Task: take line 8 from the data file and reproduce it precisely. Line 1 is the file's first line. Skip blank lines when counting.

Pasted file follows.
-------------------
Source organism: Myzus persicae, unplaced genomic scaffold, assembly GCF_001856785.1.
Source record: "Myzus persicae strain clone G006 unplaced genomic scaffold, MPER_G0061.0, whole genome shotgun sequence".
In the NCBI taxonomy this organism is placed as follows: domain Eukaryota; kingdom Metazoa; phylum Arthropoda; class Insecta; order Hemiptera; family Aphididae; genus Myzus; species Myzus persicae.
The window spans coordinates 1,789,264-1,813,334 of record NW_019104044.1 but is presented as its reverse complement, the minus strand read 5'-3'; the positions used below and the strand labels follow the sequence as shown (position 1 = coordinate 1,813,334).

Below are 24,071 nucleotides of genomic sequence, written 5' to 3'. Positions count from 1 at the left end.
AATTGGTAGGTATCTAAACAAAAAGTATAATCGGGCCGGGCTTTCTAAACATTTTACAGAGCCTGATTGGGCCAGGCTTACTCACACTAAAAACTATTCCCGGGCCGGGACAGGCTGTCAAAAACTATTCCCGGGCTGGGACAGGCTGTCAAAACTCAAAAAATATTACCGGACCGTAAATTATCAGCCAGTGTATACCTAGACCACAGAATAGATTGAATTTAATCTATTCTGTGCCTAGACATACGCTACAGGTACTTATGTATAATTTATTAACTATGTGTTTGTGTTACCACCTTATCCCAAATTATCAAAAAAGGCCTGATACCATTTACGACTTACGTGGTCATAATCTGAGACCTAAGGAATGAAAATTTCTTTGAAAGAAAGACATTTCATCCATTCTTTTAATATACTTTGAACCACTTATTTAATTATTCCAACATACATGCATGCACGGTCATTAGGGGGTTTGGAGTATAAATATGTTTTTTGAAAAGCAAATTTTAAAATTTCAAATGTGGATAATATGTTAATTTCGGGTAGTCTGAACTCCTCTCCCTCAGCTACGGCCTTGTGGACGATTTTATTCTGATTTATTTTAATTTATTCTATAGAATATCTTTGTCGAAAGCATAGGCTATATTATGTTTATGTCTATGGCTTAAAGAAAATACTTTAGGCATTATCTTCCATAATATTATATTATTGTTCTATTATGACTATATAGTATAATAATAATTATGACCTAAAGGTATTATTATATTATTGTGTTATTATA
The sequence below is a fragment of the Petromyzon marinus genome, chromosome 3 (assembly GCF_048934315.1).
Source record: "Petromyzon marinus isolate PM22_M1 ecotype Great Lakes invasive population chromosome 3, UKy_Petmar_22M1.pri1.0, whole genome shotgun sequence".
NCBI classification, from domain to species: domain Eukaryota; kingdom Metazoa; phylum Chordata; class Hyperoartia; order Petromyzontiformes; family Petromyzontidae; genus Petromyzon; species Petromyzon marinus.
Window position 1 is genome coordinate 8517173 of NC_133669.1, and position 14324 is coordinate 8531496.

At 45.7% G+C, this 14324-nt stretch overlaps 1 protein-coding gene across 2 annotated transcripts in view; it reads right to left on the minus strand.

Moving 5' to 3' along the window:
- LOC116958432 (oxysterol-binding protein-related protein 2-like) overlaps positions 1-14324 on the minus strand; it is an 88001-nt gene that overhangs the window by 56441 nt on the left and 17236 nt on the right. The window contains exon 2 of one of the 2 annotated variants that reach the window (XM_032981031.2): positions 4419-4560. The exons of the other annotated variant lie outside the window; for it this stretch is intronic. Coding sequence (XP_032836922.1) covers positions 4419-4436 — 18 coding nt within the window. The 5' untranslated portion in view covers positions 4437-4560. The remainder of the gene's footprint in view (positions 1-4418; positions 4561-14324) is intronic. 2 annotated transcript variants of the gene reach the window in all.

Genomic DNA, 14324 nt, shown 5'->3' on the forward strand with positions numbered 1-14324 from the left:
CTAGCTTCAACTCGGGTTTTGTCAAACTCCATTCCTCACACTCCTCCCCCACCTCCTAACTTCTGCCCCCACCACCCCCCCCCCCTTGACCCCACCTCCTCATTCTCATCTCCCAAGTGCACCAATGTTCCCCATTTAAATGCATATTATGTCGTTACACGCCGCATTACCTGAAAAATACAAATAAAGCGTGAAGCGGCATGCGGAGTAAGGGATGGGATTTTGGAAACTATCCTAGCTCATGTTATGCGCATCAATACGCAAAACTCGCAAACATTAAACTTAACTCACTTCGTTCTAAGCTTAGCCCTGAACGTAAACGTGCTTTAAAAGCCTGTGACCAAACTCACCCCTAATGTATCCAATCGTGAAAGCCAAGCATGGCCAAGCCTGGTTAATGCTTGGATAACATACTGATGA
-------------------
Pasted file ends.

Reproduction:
Source record: "Petromyzon marinus isolate PM22_M1 ecotype Great Lakes invasive population chromosome 3, UKy_Petmar_22M1.pri1.0, whole genome shotgun sequence".